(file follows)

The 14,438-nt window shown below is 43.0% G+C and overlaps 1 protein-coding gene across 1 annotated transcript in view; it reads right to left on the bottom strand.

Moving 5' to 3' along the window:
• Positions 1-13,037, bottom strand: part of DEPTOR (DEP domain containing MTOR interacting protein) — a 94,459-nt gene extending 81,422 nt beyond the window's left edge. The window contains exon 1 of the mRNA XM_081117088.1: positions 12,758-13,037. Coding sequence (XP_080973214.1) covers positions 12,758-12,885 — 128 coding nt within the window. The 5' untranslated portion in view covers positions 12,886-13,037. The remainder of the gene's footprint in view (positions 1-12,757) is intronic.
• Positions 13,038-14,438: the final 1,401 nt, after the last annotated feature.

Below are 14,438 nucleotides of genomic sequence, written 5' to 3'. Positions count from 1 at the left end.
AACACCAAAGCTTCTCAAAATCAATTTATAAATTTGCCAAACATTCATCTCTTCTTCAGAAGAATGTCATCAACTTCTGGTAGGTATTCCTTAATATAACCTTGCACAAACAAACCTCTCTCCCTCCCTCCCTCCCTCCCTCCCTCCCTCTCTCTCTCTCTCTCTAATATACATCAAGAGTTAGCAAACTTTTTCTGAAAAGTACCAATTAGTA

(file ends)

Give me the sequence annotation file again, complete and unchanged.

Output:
The 14,438-nt window shown below is 43.0% G+C and overlaps 1 protein-coding gene across 1 annotated transcript in view; it reads right to left on the bottom strand.

Moving 5' to 3' along the window:
• Positions 1-13,037, bottom strand: part of DEPTOR (DEP domain containing MTOR interacting protein) — a 94,459-nt gene extending 81,422 nt beyond the window's left edge. The window contains exon 1 of the mRNA XM_081117088.1: positions 12,758-13,037. Coding sequence (XP_080973214.1) covers positions 12,758-12,885 — 128 coding nt within the window. The 5' untranslated portion in view covers positions 12,886-13,037. The remainder of the gene's footprint in view (positions 1-12,757) is intronic.
• Positions 13,038-14,438: the final 1,401 nt, after the last annotated feature.

Below are 14,438 nucleotides of genomic sequence, written 5' to 3'. Positions count from 1 at the left end.
AACACCAAAGCTTCTCAAAATCAATTTATAAATTTGCCAAACATTCATCTCTTCTTCAGAAGAATGTCATCAACTTCTGGTAGGTATTCCTTAATATAACCTTGCACAAACAAACCTCTCTCCCTCCCTCCCTCCCTCCCTCCCTCCCTCTCTCTCTCTCTCTCTAATATACATCAAGAGTTAGCAAACTTTTTCTGAAAAGTACCAATTAGTA